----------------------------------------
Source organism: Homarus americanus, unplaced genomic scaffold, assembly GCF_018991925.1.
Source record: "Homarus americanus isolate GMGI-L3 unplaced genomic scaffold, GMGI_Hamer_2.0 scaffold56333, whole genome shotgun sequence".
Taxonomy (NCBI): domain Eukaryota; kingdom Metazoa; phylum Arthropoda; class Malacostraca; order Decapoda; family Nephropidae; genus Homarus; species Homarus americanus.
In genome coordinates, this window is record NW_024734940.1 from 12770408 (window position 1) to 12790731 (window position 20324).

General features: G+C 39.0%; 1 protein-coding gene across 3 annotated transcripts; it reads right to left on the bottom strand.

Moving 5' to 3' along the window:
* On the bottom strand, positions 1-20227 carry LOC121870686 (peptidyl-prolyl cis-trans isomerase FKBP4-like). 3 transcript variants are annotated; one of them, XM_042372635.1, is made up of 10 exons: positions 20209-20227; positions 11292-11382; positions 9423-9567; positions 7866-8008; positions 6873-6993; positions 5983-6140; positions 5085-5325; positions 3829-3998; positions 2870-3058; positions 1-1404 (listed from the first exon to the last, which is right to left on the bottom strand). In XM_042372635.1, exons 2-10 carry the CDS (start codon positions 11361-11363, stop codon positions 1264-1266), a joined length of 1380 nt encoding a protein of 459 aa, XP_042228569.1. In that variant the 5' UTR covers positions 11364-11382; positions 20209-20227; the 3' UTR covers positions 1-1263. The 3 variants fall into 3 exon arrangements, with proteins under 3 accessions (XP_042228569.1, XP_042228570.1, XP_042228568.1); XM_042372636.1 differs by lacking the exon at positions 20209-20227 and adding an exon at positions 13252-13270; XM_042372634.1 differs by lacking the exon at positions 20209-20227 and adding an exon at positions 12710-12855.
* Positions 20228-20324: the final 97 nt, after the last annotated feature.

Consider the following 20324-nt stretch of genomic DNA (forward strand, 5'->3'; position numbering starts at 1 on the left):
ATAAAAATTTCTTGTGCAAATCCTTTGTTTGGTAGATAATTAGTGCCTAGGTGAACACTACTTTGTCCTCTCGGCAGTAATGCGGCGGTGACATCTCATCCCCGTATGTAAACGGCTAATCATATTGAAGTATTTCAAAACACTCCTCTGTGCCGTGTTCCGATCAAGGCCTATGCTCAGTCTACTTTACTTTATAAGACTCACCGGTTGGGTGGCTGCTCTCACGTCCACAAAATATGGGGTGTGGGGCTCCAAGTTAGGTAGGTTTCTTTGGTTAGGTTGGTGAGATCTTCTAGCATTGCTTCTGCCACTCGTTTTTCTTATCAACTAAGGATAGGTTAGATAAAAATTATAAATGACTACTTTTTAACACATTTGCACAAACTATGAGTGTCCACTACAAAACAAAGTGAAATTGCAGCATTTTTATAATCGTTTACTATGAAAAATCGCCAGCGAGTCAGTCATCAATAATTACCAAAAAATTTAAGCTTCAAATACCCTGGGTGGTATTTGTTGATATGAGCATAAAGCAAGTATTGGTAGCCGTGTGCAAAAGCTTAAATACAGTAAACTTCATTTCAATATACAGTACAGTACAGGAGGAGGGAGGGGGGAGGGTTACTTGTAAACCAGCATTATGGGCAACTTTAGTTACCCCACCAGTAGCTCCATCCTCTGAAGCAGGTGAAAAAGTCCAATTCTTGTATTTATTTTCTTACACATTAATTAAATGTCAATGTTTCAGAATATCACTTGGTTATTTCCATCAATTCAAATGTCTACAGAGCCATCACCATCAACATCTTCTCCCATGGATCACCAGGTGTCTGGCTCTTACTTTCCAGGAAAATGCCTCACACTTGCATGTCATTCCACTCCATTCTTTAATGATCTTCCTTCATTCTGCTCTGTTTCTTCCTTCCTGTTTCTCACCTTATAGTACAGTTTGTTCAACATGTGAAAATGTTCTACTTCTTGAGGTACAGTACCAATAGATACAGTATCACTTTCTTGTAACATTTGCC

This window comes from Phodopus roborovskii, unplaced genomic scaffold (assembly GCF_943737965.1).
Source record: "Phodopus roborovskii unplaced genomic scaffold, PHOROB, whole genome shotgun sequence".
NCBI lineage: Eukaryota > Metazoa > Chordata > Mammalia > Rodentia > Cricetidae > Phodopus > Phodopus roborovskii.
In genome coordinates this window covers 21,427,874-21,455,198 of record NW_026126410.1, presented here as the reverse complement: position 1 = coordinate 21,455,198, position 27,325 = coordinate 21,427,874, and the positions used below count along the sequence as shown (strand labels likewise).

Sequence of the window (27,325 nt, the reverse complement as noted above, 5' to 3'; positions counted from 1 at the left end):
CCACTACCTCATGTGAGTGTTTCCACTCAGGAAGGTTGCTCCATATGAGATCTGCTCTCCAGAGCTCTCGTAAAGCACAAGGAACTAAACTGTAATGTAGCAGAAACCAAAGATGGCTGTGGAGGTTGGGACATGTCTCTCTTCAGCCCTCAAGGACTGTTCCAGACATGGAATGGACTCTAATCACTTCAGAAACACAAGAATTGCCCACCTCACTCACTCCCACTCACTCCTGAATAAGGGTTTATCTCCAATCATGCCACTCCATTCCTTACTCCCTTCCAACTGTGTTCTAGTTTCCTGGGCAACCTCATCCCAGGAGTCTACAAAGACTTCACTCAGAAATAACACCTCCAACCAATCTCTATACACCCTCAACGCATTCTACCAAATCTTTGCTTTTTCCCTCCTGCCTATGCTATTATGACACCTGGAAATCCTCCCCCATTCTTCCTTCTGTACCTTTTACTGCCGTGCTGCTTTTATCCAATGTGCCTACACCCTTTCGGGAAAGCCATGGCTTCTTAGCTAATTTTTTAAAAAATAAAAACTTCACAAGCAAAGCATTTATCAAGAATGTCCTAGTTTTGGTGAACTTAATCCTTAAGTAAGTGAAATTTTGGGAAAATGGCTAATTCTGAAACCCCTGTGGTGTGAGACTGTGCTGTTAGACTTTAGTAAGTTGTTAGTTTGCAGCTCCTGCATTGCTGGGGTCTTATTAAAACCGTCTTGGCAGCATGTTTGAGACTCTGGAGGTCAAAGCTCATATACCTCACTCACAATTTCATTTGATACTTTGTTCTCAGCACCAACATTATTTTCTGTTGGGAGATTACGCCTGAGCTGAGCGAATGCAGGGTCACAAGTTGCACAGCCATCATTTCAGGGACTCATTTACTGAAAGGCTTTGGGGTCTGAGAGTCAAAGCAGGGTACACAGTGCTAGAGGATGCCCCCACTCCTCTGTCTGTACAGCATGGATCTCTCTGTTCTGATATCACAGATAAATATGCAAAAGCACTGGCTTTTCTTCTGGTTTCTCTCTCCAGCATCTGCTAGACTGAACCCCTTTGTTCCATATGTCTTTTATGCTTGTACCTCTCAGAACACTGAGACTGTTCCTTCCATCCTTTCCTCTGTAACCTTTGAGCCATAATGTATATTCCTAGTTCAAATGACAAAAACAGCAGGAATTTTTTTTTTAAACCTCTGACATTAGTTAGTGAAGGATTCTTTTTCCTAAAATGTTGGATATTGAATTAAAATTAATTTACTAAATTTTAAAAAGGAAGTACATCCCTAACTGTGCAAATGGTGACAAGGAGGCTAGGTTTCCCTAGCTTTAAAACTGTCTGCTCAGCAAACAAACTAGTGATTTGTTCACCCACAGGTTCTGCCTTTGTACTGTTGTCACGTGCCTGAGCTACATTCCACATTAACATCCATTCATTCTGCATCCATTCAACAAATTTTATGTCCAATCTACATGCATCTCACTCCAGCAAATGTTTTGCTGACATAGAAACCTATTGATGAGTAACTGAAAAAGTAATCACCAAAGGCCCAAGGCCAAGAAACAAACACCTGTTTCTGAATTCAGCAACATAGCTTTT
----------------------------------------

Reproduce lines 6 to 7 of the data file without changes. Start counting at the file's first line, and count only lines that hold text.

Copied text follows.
Moving 5' to 3' along the window:
* On the bottom strand, positions 1-20227 carry LOC121870686 (peptidyl-prolyl cis-trans isomerase FKBP4-like). 3 transcript variants are annotated; one of them, XM_042372635.1, is made up of 10 exons: positions 20209-20227; positions 11292-11382; positions 9423-9567; positions 7866-8008; positions 6873-6993; positions 5983-6140; positions 5085-5325; positions 3829-3998; positions 2870-3058; positions 1-1404 (listed from the first exon to the last, which is right to left on the bottom strand). In XM_042372635.1, exons 2-10 carry the CDS (start codon positions 11361-11363, stop codon positions 1264-1266), a joined length of 1380 nt encoding a protein of 459 aa, XP_042228569.1. In that variant the 5' UTR covers positions 11364-11382; positions 20209-20227; the 3' UTR covers positions 1-1263. The 3 variants fall into 3 exon arrangements, with proteins under 3 accessions (XP_042228569.1, XP_042228570.1, XP_042228568.1); XM_042372636.1 differs by lacking the exon at positions 20209-20227 and adding an exon at positions 13252-13270; XM_042372634.1 differs by lacking the exon at positions 20209-20227 and adding an exon at positions 12710-12855.